School Band Teachers- information sheet part #4

This is the fourth in a list of 6 fact sheets that can be copied onto your office letterhead and provided to musicians.  There will be one that relates to each musician instrument, and this one is obviously (as can be seen in the title) about school band teachers.  These are used in the Musicians’ Clinics of Canada ( and I would appreciate citing the source of this information if you choose to use them as one of your clinic handouts.  Like all information sheets this, and those that follow, can be used as part of the counseling session.

Several inexpensive modifications can be made to school classrooms and portables. Such venues may not be optimal for use as music rooms. These modifications can be accomplished without any special technical knowledge. In addition, other modifications can be made by acoustical engineers. While this second option may be costly, many of the recommendations made by acoustical engineers may yield dramatically improved acoustic environments.

• Trumpets and other treble brass instruments should be placed on risers. Most of the damaging energy of the trumpet is in the higher frequency ranges, and these high-frequency treble notes tend to emanate from the bell of the trumpet like a laser beam. That is, high-frequency damaging sounds will tend to go over the heads of those other musicians downwind. In addition, the trumpet players will not need to play as hard for their sound to be heard clearly. And by the time the trumpet sound reaches the conductor, the levels are not nearly as damaging as for those immediately in front of the trumpets.

• A highly reflective surface, such as a blackboard, behind the teacher/conductor is the worst possible wall covering. High-frequency sounds tend to reflect off such surfaces thereby adding to the overall intensity level in the room. Moveable drapes or thick curtains can be hung over the blackboard (or concrete wall) to absorb these unwanted reflections. They can then be pulled aside when the blackboard is being used.

• Carpeting can be used at the front of the room where the conductor stands. Not only will this absorb some of the undesirable reflections, but will also allow the music teacher to stand for longer periods of time without backaches.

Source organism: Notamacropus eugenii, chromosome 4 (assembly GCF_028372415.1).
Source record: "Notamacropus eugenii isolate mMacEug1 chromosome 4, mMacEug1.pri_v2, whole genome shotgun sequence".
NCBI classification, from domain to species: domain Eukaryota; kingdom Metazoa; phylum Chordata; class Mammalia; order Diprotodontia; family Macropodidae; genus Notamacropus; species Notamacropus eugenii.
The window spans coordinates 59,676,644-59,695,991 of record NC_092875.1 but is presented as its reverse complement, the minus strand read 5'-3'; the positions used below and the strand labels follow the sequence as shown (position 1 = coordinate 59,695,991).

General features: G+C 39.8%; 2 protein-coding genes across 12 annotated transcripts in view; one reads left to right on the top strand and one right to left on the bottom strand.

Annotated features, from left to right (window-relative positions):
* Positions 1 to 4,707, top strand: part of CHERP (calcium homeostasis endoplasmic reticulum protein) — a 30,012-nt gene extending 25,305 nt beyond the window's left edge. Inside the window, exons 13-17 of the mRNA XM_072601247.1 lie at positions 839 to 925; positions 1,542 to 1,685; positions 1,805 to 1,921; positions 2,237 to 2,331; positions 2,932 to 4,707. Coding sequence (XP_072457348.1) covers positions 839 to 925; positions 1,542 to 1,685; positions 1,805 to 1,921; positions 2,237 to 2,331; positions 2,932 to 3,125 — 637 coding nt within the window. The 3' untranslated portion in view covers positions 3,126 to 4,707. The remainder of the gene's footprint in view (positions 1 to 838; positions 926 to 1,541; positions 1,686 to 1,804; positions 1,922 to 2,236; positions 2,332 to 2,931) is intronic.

• 3-D relief art (from the Art Department) would make an excellent wall covering for the side walls of the music room. In this location, the art will not be visually distracting and at the same time absorb many of the undesirable mid- and high-frequency reflections.

• There are now custom made tuned earplugs that many musicians and music teachers are using called the ER-15 earplugs. These allow all of the music to be attenuated (lessened in energy) equally across the full range of musical sounds. That is, the low-bass notes are treated identically to the mid-range and high-frequency treble notes. The balance of music is therefore not altered. These earplugs have been in wide use since the late 1980s.

• The human ear is much like any other body part- too much use and it may be damaged. The ear takes about 16 hours to “reset”. After attending a rock concert or a loud session at school you may notice reduced hearing and/or tinnitus (ringing) in your ears. And if your hearing was assessed immediately after the concert, one would find a temporary hearing loss. After 16 hours however, your hearing should return to its “baseline” (hopefully normal) level. After a loud session or concert, don’t practice for 16-18 hours. Also, its a good excuse not to mow your lawn for a day or two!

About Marshall Chasin

Marshall Chasin, AuD, is a clinical and research audiologist who has a special interest in the prevention of hearing loss for musicians, as well as the treatment of those who have hearing loss. I have other special interests such as clarinet and karate, but those may come out in the blog over time.